OUR STORIES | Two worlds, two identities for Lenda Xiong

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When you think about what is going to be the happiest day of your life, what comes across your mind? Many will say that it’s their wedding day: a pure perfect ceremony with families and friends feeling joyous for you and your significant other. Jokes and laughter fill buffet tables, people are dancing, and it is supposed to be the happiest day of your life. But this dream does not apply to Lenda Xiong, who is a Hmong lesbian woman.

“Being Hmong, knowing how it is to live in America amongst all the other races, I wonder how I can balance my Hmong and American cultures without the American side tipping down,” said Xiong. Even today, Hmong elders and parents still tell their teens to get married at a young age. Living in America, teens feel that they are separated by three different worlds. One world is their belief in Christianity or shamanism; the second is marrying early or late; and the third, adults not understanding the new generation (teens).

FULL DISCLOSURE: The writer and Lenda Xiong met at Humboldt Senior High School. Though they have the same last name, they are not related.

Lenda Xiong was the middle child in her family, and she was born in Saint Paul. She remembers receiving clothing from her older brothers to wear because her parents could never afford to buy her any clothing. When she was in elementary school, she was the tallest and heaviest child in class. Many students would call her a bully because of her size. When she reached middle school, she was hanging out with boys only, no girls, but would talk about girls. She realized that she was attracted to girls and not boys. She asked herself every day if she was a lesbian and how would her parents think if they found out.

When Xiong went to high school, she dressed up as a boy and would get in trouble like a boy. She got in trouble for going to different bathrooms at times, so she had the courage and talked to the nurse at her school. She was able to use the single bathroom in the nurse’s office. She played sports roughly like boys do. During gym classes they would play football and she would tackle like boys do. She talked to girls in ways that boys do. Not knowing at times where she should go, she wondered which path she should take. The two different worlds and personalities she lived in confused her and made her sad.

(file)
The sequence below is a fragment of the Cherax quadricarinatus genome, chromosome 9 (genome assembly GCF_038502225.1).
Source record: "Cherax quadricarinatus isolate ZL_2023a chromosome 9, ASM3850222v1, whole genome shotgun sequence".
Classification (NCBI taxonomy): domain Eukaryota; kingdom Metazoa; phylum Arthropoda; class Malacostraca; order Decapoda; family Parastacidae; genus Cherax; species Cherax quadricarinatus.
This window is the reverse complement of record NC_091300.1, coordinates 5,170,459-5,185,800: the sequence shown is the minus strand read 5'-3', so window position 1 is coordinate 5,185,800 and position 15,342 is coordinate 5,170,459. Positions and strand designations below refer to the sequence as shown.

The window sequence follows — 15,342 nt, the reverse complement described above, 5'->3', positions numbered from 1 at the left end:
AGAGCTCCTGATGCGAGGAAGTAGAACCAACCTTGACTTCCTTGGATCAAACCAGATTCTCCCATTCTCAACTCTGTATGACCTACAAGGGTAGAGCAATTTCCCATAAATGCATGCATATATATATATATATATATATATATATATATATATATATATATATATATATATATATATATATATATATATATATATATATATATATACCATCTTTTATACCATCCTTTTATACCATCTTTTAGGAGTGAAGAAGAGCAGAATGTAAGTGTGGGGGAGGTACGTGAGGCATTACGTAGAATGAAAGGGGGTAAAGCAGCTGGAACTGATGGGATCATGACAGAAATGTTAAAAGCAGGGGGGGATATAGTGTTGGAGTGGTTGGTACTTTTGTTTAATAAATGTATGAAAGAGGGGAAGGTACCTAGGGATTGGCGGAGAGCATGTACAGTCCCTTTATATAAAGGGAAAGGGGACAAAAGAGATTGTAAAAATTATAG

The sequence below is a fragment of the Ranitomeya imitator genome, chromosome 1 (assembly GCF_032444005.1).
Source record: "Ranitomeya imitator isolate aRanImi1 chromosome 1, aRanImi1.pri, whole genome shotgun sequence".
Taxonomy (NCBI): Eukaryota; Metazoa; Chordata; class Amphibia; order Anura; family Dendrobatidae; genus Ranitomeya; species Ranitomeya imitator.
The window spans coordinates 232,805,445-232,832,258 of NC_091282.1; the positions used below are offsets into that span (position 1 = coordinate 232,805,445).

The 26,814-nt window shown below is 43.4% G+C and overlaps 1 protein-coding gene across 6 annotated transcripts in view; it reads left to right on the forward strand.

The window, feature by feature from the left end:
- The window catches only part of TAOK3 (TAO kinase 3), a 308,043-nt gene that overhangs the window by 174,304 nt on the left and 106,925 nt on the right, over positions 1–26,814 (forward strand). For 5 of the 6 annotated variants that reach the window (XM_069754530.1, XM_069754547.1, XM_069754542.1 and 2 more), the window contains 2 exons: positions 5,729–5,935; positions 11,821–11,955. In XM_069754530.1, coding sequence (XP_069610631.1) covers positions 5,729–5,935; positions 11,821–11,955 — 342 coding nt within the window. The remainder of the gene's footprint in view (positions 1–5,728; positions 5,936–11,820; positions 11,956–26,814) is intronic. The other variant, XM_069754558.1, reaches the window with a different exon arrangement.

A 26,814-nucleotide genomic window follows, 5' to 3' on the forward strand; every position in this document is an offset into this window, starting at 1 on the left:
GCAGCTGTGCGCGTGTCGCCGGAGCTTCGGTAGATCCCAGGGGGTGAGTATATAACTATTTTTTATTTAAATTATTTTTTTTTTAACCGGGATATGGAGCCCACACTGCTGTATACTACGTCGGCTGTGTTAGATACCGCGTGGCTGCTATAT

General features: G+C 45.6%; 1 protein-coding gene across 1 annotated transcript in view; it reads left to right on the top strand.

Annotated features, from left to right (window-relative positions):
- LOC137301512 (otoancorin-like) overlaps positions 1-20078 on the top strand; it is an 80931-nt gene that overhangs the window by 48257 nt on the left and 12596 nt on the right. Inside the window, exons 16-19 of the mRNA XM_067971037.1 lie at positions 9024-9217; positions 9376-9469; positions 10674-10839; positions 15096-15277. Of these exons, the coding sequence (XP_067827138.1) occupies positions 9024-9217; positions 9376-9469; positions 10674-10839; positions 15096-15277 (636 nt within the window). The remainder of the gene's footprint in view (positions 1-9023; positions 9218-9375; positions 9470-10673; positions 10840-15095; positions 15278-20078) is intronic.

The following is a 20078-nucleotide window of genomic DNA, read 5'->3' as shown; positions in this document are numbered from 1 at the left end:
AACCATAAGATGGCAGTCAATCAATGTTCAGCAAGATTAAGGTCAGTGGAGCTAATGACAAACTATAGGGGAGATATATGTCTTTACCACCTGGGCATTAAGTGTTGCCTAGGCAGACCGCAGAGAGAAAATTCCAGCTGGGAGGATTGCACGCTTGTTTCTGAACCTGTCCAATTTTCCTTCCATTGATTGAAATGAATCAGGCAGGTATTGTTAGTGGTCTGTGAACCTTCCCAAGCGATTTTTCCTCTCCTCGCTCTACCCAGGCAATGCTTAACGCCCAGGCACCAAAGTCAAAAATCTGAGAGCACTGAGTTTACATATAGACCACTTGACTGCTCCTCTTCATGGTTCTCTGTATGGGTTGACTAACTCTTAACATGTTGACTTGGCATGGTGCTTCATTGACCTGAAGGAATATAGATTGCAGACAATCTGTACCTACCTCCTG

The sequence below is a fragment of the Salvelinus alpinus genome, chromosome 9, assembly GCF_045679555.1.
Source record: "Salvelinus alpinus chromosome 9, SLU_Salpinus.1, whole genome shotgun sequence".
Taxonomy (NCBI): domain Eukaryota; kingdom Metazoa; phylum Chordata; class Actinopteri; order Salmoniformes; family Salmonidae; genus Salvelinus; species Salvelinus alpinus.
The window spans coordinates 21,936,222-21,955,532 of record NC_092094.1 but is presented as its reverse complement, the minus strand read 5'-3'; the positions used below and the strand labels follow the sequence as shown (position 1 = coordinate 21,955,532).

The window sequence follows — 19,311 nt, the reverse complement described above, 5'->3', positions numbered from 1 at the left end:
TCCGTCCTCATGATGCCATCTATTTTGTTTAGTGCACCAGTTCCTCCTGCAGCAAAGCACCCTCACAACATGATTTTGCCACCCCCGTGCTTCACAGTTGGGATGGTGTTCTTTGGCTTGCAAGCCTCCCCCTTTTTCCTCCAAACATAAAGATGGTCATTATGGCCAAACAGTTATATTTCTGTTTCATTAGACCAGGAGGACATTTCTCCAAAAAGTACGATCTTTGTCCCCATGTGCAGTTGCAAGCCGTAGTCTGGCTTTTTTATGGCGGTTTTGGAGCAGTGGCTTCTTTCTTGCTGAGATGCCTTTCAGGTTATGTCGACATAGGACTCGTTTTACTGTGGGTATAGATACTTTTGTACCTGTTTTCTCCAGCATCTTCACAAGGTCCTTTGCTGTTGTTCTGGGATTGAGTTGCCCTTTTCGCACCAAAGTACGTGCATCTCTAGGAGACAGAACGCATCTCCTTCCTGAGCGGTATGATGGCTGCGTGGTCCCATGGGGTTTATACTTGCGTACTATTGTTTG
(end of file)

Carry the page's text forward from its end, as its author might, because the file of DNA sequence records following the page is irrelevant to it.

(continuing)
In her senior year in high school, she learned how to play music. She plays the piano, guitar, and drums. Music help ease her pain away. When she played for the school rehearsal, she met this one beautiful woman who listened to her music and fell in love with her. Xiong thought to herself that she wanted to spend the rest of her life with this Hmong woman. The thing was that they both knew their parents would never approve of their marriage. They both struggled to tell their parents how they felt for each other and their passion. Xiong struggled and begged her father and mother for money for the marriage. In the Hmong culture, when a man wants to marry a woman they will have to bring a curtain amount of money to the parents. In Xiong’s situation, they are both women. The other woman’s family disapproved of the situation and told Xiong not to come see their daughter again.

Xiong thought the only way for her to be with the person she loved was to run away together or commit suicide. Instead she turned to her sister, to the Humboldt high school counselor, to Ramsey County Juvenile Probation, to the Contender for the Faith Church and to organizations that would help her and give her advice. She also did volunteer work like City Academy and East Side Neighborhood Development Corporation. She knew one day her dream would come true if she worked hard. Through her commitment, the feedback her parents heard about what she was really doing opened their eyes into accepting her and supporting her as well.

“I learned that when things go hard there is always a way out,” Xiong said. “Living in these two different worlds with two different personalities, I wanted to understand myself but I couldn’t. It’s like my other half of me is Americanized and the other half is still Hmong. But I learned to go to the places that I will get the support I need and I did”.